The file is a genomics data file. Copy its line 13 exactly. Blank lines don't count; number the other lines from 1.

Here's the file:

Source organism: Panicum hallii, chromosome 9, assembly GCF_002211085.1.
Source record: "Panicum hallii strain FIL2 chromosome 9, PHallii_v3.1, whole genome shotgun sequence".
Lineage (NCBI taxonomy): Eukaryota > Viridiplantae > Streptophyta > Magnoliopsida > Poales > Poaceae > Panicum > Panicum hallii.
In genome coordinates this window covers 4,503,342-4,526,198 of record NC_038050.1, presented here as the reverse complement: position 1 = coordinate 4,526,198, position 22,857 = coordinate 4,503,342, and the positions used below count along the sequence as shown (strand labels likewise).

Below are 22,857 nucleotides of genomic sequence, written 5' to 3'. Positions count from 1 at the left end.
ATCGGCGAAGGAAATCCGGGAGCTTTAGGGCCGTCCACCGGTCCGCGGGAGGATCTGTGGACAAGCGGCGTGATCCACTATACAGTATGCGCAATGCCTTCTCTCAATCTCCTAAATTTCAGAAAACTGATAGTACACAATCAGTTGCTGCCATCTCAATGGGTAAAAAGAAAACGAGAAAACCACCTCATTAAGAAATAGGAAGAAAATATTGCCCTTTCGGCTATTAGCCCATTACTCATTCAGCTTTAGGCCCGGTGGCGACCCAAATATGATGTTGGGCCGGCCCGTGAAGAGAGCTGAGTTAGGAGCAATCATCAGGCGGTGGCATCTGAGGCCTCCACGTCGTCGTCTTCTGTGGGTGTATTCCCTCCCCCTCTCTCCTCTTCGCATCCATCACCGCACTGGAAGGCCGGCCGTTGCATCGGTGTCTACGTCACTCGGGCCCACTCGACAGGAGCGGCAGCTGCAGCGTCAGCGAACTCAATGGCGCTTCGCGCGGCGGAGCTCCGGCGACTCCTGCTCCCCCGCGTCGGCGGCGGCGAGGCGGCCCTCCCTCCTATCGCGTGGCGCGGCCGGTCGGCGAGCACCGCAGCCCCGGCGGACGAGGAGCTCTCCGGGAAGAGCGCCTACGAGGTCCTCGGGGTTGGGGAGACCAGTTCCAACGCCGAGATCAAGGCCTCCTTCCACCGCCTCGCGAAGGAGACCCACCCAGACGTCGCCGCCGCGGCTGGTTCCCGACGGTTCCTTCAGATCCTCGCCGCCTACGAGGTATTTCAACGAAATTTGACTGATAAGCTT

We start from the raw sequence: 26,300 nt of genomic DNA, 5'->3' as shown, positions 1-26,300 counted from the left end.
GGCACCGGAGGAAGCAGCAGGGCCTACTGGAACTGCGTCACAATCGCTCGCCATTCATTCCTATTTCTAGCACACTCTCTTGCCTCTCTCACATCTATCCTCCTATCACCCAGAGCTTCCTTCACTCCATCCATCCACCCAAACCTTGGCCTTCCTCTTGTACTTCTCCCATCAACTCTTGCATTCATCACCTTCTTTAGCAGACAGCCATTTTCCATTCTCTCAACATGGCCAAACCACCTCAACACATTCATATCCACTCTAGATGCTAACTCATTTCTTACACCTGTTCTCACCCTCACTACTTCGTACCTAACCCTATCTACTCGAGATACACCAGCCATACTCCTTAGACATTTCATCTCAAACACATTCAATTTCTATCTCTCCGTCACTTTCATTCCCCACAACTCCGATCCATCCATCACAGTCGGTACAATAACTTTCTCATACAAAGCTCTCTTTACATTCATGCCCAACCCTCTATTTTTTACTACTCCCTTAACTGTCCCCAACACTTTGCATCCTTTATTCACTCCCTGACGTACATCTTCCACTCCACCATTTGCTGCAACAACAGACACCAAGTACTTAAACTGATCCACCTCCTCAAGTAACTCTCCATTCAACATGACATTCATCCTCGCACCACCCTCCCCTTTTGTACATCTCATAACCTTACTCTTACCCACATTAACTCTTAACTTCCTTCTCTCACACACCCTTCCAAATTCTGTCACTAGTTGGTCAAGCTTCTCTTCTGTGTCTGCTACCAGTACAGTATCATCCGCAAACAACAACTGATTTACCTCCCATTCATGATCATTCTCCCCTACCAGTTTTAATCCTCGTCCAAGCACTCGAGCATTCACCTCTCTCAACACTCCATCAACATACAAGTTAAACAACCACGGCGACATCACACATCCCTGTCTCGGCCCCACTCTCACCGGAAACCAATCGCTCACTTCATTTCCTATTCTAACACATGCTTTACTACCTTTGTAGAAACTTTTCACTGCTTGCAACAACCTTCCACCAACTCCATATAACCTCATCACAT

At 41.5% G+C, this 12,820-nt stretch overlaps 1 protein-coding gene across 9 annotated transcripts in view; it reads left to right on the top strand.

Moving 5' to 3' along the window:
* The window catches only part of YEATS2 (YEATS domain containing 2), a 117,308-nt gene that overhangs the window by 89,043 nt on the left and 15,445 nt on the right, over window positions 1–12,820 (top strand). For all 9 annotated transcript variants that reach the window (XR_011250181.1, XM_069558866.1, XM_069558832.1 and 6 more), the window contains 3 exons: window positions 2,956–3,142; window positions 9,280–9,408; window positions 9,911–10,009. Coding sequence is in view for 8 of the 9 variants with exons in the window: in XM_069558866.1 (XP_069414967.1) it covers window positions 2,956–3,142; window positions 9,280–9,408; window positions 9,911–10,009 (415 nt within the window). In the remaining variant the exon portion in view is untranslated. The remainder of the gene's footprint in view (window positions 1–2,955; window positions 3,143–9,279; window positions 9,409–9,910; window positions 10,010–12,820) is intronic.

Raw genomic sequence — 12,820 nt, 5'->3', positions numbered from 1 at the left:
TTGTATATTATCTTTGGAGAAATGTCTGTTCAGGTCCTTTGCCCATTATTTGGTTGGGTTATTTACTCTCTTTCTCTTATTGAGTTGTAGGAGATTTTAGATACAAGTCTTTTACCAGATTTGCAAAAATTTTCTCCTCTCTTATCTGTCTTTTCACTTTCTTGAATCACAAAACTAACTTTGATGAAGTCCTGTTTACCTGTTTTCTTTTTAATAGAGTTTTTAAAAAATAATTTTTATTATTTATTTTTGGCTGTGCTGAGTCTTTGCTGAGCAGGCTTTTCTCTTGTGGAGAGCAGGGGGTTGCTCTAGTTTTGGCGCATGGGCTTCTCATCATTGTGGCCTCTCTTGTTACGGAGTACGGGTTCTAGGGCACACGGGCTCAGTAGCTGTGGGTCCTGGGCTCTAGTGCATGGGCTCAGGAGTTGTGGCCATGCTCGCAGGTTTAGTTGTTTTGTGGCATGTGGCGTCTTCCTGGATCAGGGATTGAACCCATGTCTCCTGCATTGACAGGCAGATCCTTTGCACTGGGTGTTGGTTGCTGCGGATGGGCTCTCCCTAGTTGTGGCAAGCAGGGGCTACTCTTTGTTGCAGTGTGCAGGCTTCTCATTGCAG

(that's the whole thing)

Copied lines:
TTGTATATTATCTTTGGAGAAATGTCTGTTCAGGTCCTTTGCCCATTATTTGGTTGGGTTATTTACTCTCTTTCTCTTATTGAGTTGTAGGAGATTTTAGATACAAGTCTTTTACCAGATTTGCAAAAATTTTCTCCTCTCTTATCTGTCTTTTCACTTTCTTGAATCACAAAACTAACTTTGATGAAGTCCTGTTTACCTGTTTTCTTTTTAATAGAGTTTTTAAAAAATAATTTTTATTATTTATTTTTGGCTGTGCTGAGTCTTTGCTGAGCAGGCTTTTCTCTTGTGGAGAGCAGGGGGTTGCTCTAGTTTTGGCGCATGGGCTTCTCATCATTGTGGCCTCTCTTGTTACGGAGTACGGGTTCTAGGGCACACGGGCTCAGTAGCTGTGGGTCCTGGGCTCTAGTGCATGGGCTCAGGAGTTGTGGCCATGCTCGCAGGTTTAGTTGTTTTGTGGCATGTGGCGTCTTCCTGGATCAGGGATTGAACCCATGTCTCCTGCATTGACAGGCAGATCCTTTGCACTGGGTGTTGGTTGCTGCGGATGGGCTCTCCCTAGTTGTGGCAAGCAGGGGCTACTCTTTGTTGCAGTGTGCAGGCTTCTCATTGCAG